New CDC HIV data demonstrates importance of federal funding
Some Positive Decline in New Cases, But Huge Disparities Persist in PrEP Uptake
Washington DC… CDC data released today shows that overall, the nation is on the right trajectory in decreasing the number of new HIV diagnoses with a marked decrease in new cases among young people. At the same time, while usage of PrEP, which are drugs that prevent HIV, significantly increased, it mostly benefited Whites, while the wide disparities in uptake for Blacks, Latinos, and women persisted.
The new CDC report indicates that there are over 1.2 million people living with HIV in the U.S. with 32,100 new diagnoses in 2021. While the number of new cases dropped 12 percent over the past 5 years, among those aged 13-24 it dropped 34 percent, largely driven by a decrease among gay and bisexual young men.
The uptake of PrEP among those who are believed to be eligible for it increased from 13 percent in 2017 to 30 percent in 2021. However, it was mainly driven by Whites, where uptake stands at 78 percent of those who are eligible while for Blacks it is only 11 percent, Latinos 20.5 percent, and women 12.3 percent.
“It appears that our investments in HIV prevention are providing some positive results, but the persistent high number of new diagnoses and the low usage of PrEP among the communities most impacted by HIV point to the need for increased resources, particularly for a national PrEP program,” commented Carl Schmid, executive director of the HIV+Hepatitis Policy Institute. “Both Presidents Trump and Biden have put forth initiatives to end HIV with calls for increased funding for testing, treatment, and prevention, including for PrEP. However, it is necessary for Congress to commit to the investments as well. While there have been some increases, they have not been at the level needed to put the U.S. on a path to end HIV. This will result in new infections, more people living with HIV, and the need to provide lifetime care and treatment.”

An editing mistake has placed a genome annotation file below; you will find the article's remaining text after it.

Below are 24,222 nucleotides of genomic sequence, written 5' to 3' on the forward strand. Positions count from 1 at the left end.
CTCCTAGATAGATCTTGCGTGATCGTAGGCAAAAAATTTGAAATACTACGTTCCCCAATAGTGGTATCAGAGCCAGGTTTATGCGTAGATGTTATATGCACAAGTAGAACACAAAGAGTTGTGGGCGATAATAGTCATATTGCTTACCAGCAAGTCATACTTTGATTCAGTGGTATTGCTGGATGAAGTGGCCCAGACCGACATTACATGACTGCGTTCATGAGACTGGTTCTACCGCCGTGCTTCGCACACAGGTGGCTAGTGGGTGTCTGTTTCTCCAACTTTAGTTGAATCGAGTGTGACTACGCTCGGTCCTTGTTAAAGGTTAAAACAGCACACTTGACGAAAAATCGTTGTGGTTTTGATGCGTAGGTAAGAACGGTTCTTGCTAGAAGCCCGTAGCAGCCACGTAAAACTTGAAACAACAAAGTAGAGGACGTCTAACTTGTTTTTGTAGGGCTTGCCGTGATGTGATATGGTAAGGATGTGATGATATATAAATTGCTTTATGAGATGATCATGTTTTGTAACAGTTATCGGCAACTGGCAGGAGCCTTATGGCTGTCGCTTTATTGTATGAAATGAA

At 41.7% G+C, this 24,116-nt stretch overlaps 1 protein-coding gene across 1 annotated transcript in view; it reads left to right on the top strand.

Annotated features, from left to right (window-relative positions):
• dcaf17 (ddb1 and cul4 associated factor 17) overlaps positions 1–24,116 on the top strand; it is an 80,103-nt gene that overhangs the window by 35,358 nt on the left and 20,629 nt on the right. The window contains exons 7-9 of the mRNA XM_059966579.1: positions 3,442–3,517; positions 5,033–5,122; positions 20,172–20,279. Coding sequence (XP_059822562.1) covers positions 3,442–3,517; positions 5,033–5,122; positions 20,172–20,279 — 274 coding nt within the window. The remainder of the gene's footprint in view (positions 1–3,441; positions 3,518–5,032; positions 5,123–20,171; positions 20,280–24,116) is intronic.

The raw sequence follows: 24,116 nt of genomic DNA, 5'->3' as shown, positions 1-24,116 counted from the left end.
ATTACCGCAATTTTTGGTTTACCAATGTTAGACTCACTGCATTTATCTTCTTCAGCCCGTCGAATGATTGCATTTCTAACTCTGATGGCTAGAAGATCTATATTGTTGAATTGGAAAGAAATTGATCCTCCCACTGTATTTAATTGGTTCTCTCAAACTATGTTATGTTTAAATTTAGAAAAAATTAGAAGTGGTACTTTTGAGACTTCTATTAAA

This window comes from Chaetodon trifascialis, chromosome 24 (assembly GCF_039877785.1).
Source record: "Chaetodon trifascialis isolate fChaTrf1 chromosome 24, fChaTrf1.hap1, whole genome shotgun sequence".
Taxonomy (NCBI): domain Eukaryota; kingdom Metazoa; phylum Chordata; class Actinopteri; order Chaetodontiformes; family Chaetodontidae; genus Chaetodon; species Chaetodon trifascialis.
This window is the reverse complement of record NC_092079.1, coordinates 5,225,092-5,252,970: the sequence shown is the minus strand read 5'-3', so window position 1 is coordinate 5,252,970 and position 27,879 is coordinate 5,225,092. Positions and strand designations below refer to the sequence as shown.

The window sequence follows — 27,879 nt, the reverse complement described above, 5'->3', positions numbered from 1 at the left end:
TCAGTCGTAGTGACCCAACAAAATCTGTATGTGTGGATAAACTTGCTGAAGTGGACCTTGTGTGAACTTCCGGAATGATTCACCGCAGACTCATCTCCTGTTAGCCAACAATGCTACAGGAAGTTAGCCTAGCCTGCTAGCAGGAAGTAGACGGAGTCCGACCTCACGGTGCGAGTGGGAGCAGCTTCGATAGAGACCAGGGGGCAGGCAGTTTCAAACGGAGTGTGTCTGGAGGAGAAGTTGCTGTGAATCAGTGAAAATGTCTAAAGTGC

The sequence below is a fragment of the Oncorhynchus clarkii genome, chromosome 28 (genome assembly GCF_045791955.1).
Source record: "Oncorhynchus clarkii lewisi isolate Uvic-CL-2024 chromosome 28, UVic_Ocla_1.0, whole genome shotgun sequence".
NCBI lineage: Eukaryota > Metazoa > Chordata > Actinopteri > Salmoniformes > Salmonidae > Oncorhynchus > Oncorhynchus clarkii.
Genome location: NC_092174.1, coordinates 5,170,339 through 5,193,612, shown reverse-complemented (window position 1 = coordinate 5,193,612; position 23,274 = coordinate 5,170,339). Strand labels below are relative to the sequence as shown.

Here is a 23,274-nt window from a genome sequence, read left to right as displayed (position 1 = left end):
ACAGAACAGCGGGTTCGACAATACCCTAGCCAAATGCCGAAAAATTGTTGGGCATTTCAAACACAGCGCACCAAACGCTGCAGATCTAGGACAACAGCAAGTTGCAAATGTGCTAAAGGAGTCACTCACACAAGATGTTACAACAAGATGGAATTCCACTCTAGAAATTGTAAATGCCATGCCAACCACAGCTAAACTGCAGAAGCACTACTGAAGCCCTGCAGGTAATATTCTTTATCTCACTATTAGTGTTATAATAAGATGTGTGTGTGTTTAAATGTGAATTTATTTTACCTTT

President Biden’s FY2024 budget proposal includes an increase of $277 million for a total of $850 million to accelerate efforts to end HIV by 2030. Some in Congress are calling for extreme cuts to federal government spending which could jeopardize current domestic HIV spending and in turn increase the number of HIV infections.
In order to increase PrEP uptake the HIV+Hepatitis Policy Institute and others in the HIV community have called for a national PrEP program. Last year, HIV+Hep modelled the federal funding needed to increase PrEP for all uninsured populations and found $521 million would be needed in year one and much more in future years. Much of the resources would be dedicated to expanding the number of grantees conducting PrEP along with community and provider outreach.
President Biden has also proposed a ten-year $9.7 billion national PrEP Program.
Congress can take steps this year by increasing funding to Community Health Centers and the CDC for PrEP activities.
At the same time, HIV+Hep calls on the Biden administration to ensure that the CDC and its state grantees are being held accountable and directing a greater portion of their existing resources to PrEP services and outreach, particularly in the communities not benefiting from it.
The CDC data released today also shows that 87 percent of the people living with HIV are aware of their HIV status, 66 percent receive medical care, and only 58 percent are virally suppressed. In order to end HIV by 2030 the National HIV/AIDS Strategy goal is 95 percent viral suppression among those who are diagnosed.
This points to the importance of funding ongoing HIV testing and prevention programs at the CDC along with the Ryan White HIV/AIDS Program, which provides care and treatment to over 560,000 low-income people living with HIV.
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The HIV+Hepatitis Policy Institute is a national, non-profit organization whose mission is to promote quality and affordable healthcare for people living with or at risk of HIV, hepatitis, and other serious and chronic health conditions.